Lack of experience or not, South Africa was found wanting.
Their captain Dean Elgar must bear some of the blame for their surrender.
For the fourth test in a row, they were crushed. This time by one inning and 182 runs on a flat MCG wicket, where David Warner scored 200, Alex Carey a first century, and an ailing Steve Smith and Cameron Green, nursing a broken finger, hit half centuries.
After failing to make 200 in the previous three Tests, the Proteas managed 204 in the second leg of their MCG disaster as Lungi Ngidi took a liking to Nathan Lyon’s breaks.
Here are our talking points from day four of the second test.
Amateur time for South Africa
Is it an under 10 team or an international team?
Not once, not twice, but three times have the Proteas been exhausted.
The sacking of Elgar on day one was a stroke of genius on the part of Marnus Labuschagne, but the decision to try and pinch a run on the energetic cricketer on the stroke of lunch seemed pointless.
And on the third day? Well, twice Temba Bavuma burned his partner.
Can inexperience be blamed for Bavuma missing his partner?
Absolutely not. After all, the 32-year-old played 53 Tests and also captained his country.
Both were horrible examples of running.
Bavuma tried to get out of the strike as he pushed into the covers and left Khaya Zondo high and dry, as the mid-order hitter, who didn’t react quickly enough, was passed by yards for a .
Later, Keshav Maharaj rolled well into the covers and spun for a third when Bavuma, who spun with the bat in the wrong hand and then started looking at the ball, returned it with the spinner almost level with him on the side of the non-strikers. .
It was one of the worst instances of running in the history of Test cricket. It was like watching Inzaman-ul-Haq in the middle, but only 30 kilograms lighter.
Ricky Ponting called it “schoolboy stuff”.
“Let’s keep an eye on Bauvuma, he’s turning his back on the game,” Ponting said Channel 7.
“Then try to go back the other way, then it’s too late. He absolutely fried his homie there. There should have been a certain three there. The lazy run cost another wicket.
Mark Waugh didn’t hold back either.
“Just an amateur hour from Bavuma,” he said fox cricket.
“It’s not good enough at Test level… they’re not at Test level at the moment.”
Ian Smith added: “It’s just a calamity. Just appalling cricket. Honestly, you’d keep the kids behind an extra hour practicing on a Saturday morning. We have seen two examples of this today.
Kerry O’Keeffe, meanwhile, said the issues were representative of a larger issue at play.
“It’s a sign of a team that’s out of sync,” he said. “When you have run-outs like we saw this morning.
“It is systematic that there are problems. It’s not quite doing the basics of this team well.
What about Kagiso Rabada.
The 27-year-old has bowled 57 Tests and is one of the best bowlers in the world, having taken 267 wickets at 22.49 throughout his career. His strike rate is better than that of Glenn McGrath, taking a wicket every 39 deliveries.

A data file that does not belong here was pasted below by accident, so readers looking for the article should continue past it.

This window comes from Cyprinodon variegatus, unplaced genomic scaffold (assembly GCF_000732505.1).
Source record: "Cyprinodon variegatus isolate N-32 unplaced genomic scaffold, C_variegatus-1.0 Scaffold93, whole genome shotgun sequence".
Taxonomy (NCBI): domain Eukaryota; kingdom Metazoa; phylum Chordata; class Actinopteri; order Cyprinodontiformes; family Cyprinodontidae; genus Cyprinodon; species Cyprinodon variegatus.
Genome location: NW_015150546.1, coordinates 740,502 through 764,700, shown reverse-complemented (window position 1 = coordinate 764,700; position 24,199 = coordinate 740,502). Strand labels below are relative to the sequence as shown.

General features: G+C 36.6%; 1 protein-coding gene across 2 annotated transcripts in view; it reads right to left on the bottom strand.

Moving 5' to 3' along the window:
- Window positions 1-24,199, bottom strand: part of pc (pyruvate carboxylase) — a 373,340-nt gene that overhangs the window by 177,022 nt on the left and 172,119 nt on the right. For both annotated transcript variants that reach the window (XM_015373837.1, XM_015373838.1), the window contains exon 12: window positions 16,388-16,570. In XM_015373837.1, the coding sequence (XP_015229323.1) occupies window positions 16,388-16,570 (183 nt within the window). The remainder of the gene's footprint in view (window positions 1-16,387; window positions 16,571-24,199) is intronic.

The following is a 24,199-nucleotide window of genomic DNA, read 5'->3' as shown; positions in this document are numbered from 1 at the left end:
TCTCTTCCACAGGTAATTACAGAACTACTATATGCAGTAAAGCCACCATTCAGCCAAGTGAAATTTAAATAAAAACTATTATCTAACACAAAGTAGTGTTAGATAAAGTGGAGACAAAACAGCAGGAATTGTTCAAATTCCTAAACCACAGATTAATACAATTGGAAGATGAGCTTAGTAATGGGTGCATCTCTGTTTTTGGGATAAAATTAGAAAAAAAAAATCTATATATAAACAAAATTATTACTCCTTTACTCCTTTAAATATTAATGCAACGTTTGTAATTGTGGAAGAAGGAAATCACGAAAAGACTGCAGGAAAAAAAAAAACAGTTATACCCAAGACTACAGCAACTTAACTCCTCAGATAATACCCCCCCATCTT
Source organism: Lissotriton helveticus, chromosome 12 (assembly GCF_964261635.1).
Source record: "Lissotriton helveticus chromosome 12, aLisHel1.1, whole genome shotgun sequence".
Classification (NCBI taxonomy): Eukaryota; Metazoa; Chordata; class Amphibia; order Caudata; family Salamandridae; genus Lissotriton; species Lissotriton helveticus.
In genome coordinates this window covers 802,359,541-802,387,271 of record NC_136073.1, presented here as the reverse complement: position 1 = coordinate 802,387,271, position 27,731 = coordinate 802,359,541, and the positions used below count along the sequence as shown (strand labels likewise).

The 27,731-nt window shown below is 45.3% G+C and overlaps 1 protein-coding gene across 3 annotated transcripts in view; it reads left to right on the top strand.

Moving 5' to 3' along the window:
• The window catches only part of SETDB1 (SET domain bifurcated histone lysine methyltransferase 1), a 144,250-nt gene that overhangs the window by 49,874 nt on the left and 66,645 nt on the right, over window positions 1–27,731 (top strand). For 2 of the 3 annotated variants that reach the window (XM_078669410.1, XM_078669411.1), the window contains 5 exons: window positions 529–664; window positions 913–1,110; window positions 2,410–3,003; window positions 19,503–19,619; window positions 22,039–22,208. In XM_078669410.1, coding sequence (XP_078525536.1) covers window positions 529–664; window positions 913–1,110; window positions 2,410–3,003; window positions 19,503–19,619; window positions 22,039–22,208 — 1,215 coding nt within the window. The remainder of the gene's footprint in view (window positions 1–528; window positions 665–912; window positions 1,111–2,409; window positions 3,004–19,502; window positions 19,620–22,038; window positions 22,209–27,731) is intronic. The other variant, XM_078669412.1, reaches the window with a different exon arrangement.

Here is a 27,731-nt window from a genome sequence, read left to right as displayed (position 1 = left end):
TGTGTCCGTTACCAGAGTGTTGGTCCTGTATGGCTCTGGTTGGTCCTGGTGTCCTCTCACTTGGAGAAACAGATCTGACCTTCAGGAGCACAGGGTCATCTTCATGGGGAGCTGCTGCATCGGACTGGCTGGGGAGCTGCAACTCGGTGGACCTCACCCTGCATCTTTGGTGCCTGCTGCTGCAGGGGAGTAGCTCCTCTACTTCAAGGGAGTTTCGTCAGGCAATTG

Still, Rabada was poor with the ball from the start. He dropped to allow David Warner to go down on a flyer when his line was also average.
Elgar, who scored 26 in the first innings before falling for a duck in the second innings, called Gabba’s wicket “dangerous” and a bane on Test cricket.
Yes, it was difficult for the stick. But the lack of accountability from the top was equally the problem.
The MCG exposed Elgar’s comments for what they were. An excuse.
Now that, to quote the South African captain, “call a spade a spade”.
Spearhead proves he’s made of tough stuff
Let’s get one thing straight, Mitchell Starc is and always has been tough.
No bowler who bowls 75 tests, snapping their knees ball after ball in the heat, without being badass.
But there have always been lingering questions about Starc’s mental toughness.
Shane Warne got into him at times, but it was more likely, as The Daily Telegraph’s Ben Horne revealed ahead of the MCG test, to try and get Starc to live up to his potential.
Starc hit and bowled with a fractured finger during the Boxing Day test.
The 32-year-old might have said his finger injury wasn’t as bad as Cameron Green’s, but the blood on his bowling finger shows what he went through to help Australia win a victory in the series.
Starc played 18 overs at a fast pace, taking a wicket and catching a run along the way.
But just by bowling, he gave Pat Cummins another striker and someone to share and carry the load.
Time to rethink?
“Bazball” isn’t something everyone has in mind, or believes they can withstand strong attacks under certain conditions, but Proteas could benefit from a philosophical overhaul.
England has apparently benefited, in the short term at least, from a change of mentality.
They hired bowlers.
Almost overnight, they went from a team that was barely winning to a team that can’t help but win. Interestingly, too, their batsmen score — and not just Joe Root.
The Protea have problems. Many of them.
Like England a year ago, they don’t have enough players whose average is over 40.
In fact, they don’t have a single player whose average is above 40, with Elgar being the highest at 37.89.
Could the Proteas win by being tougher on the ball and changing their mindset?
It worked for David Warner, who admitted after his epic double cent that ended a three-year drought that he decided to get back to doing what he does best by going after bowling and playing on his strengths.
On both occasions in Melbourne, the Proteas scored their runs within three runs per over.
The hitters who seemed the best in the slot went hard when the ball was in their zone.
Bavuma found his feet going hard on the ball when there was width; Kyle Verreynne didn’t let anyone settle; and Marco Jansen played competently in the first set when he too played to himself but looked to score.
With the series over, an approach chance in Sydney could pay off.